American Steven Kinnaman was one of those who received political asylum in Sweden after being deserted. Despite the amnesty that was issued in the U.S. later, he stayed, and I live in Åsöberget in Stockholm. Photo: Ingvar KarmhedAnger against the war, the Swedes to look outwardsHow could a handful of protesters lit a whole country?Svenska Dagbladet has entered the Swedish FNL movement's founder, Sköld Peter Matthis, 66.- Never had I imagined that the commitment would be so great for a country on the other side of the world, says a slightly grizzled Sköld Peter Matthis when we meet at St. Erik's Eye Hospital in central Stockholm, where he works as an ophthalmologist.Although it did four decades, he recalls that strategic June day in detail. How he and a dozen fellow students in a student organization Clarte stood in the square with their banners they barely managed to hold up before the police called in reinforcements via police radio. This time the group had chosen Haymarket instead of U.S. embassy to protest against a war they experienced as more and more unjust.Already in the New Year of 1965, when the U.S. began its escalation of the war, they understood that Vietnam could become the spark. It would be beautiful Swedish commitment to the injustices in the Third World.- None of us knew someone from Vietnam, we hardly knew where it was. But by reading everything we came across, especially in American newspapers critical of the regime, we realized the magnitude of what was happening.Since it has become increasingly difficult to reach the U.S. embassy, police intervened often already in Strand, they decided to locate the demonstration to a more popular target - Haymarket.- We saw it primarily as a pure awareness campaign. We wanted to tell people what was happening, that a small country without resources were being invaded by a superpower.Although they informed the police in advance of the campaign the police intervened quickly and required them to take down their placards. The demonstrators refused. Seven police cars were called to the scene, press and the public flocked to and tumult arose.Sköld Peter Matthis was arrested and later sentenced for having disturbed the public order and to "have committed heavy in the body."Sköld Peter Matthis responded by suing the police in a civil case. He said it was police fault that it was riot.Not surprisingly, he lost and was sentenced to 19 thousand dollars in damages. Money that later were collected by the movement.The incident with an impact in the media and caused heated debate. The newspapers began to question what was happening in Vietnam and people began to get involved.- We received a strong boost. Five days later we were out on the Haymarket, and marched again, says Sköld Peter Matthis.The commitment and the growing public opinion led to the birth of what would become a new popular movement in Sweden, National Liberation Front, the Front National de Liberation, in solidarity with the South Vietnamese liberation movement.Stockholm was first. In the autumn were also formed groups in Gothenburg, Linköping, Lund, Söderhamn, Uppsala and Örebro.The whole left movement was hanging on, including the cultural elite. FNL movement became a force to be reckoned with in the community. This commitment had a clear popular profile and permeated not only the media and cultural life but also street life. We are many who remember the rattling FNL guns, the loud sellers of Vietnam Bulletin and the constant demonstrations.The climax was reached in 1972 when the FNL groups, employers and VPK united in a single gigantic demonstration at Railway Square in Stockholm, which attracted over 50,000 supporters.When peace came in 1975 transformed the movement into a league of friendship with Vietnam and Laos to dissolve completely when Vietnam invaded Kampuchea (now Cambodia) year 1978-1979. But the commitment and way of working lives on in the new social movements.In retrospect, what are you steaming?- Yes, we did not do more to provide us with other groups in society. FNL movement was a typical youth movement. This created a tendency toward isolation from the majority of the people. Had we acted in time, we could have avoided the split that came later.Why you turned a blind eye to what was going on elsewhere in the world, Soviet invasion of Czechoslovakia, for example?- It's not true. We are treating the actual requirement of the Soviet withdrawal from Czechoslovakia to the requirement of the U.S. departure from Vietnam.Why could not hear the cries?- The spirit was one. Smokey and the second winds. Now folkopionen the only counter-force against the U.S., says Sköld Peter Matthis, which is still active in the antiwar movement.The Swedish Vietnam Movement history:New Year 1965: A group of members of the socialist student organization Clarte begins to demonstrate outside U.S. embassy calling for the U.S. leaving Vietnam.May 1965: Vietnam begins Bulletin is published in Stockholm.June 1965: Sköld Peter Matthis seized by police during a demonstration.August 1965: Swedish Vietnam Committee formed by the pacifists and the country's first FNL group started in Stockholm as an act of solidarity with the liberation movement in South Vietnam with the same name, the Front National de Liberation.1966: National Collection of Vietnam launched by the Swedish Vietnam Committee and supported by all parliamentary parties.Autumn 1966: Annual solidarity campaigns for Vietnam begins at 160 locations in the country.August 1967: FNL groups are joining forces in a nationwide federal DFFG, Joined FNL groups.February 1968: Education Minister Olof Palme was participating in a demonstration along with Nordvietnamns ambassador in Moscow.January 1969: Sweden recognizes the governmentin North Vietnam.May 1970: U.S. Ambassador hit by egg at a demonstration in Glanshammar.September 1970: The petition U.S. out of Indochina started at the initiative of FNL groups and collect 356,983 signatures.May 1972: 50,000 demonstrate against war at Railway Square in Stockholm.December 1972: U.S. bombing Hanoi and Olof Palme compares to a much-publicized speech bombing with the atrocities of the Nazi era.May 1975: The war ends and the FNL movement, released for being a league of friendship with Vietnam and Laos to disintegrate when attacking Vietnam Kampuchea year 1978-79.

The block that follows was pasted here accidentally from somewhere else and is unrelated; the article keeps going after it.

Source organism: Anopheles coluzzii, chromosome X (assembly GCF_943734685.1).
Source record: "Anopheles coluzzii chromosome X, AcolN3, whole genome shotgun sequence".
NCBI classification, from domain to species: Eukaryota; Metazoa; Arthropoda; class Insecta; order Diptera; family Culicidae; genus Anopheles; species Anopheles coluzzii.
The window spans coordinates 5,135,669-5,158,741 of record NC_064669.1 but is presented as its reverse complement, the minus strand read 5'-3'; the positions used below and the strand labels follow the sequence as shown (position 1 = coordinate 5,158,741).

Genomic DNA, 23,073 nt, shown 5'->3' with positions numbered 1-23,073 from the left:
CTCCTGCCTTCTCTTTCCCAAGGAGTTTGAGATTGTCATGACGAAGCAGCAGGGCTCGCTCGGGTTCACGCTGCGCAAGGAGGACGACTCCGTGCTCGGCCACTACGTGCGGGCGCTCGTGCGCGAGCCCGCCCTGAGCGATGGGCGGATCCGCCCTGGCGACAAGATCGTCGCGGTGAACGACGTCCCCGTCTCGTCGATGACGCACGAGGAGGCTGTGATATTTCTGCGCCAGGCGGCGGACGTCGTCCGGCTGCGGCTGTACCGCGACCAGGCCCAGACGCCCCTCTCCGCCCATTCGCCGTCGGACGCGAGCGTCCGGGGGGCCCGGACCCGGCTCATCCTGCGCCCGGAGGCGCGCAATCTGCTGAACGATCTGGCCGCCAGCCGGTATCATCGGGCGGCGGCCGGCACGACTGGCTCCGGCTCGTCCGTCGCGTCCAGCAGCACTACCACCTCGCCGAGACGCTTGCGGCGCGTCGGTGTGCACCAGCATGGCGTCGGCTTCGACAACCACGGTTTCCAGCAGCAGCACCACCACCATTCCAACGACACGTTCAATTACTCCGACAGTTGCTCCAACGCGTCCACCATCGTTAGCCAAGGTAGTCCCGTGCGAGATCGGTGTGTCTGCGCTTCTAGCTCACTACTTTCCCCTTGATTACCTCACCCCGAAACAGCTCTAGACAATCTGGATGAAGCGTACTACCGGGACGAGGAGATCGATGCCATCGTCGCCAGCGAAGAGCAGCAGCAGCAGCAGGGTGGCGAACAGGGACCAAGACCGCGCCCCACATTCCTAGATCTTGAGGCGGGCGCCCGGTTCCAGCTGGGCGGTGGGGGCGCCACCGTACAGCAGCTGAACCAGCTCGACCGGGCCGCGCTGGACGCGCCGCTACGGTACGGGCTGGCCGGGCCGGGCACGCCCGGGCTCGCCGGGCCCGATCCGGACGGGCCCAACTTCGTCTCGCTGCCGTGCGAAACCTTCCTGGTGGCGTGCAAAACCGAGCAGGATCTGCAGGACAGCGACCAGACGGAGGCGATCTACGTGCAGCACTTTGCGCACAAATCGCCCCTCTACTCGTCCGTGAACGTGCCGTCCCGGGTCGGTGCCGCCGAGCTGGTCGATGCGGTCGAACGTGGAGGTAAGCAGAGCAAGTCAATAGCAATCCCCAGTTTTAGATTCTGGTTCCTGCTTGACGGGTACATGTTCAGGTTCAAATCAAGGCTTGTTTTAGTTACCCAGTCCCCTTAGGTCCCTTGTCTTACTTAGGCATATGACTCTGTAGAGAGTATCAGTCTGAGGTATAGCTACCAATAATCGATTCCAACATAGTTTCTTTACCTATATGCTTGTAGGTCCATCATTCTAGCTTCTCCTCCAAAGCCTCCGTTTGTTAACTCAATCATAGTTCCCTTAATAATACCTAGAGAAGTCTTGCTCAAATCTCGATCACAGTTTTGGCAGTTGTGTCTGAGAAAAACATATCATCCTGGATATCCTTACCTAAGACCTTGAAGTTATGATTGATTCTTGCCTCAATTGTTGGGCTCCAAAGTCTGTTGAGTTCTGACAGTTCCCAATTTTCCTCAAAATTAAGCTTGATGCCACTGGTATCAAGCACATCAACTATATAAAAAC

ohvaI have tons of friends. They're just all online.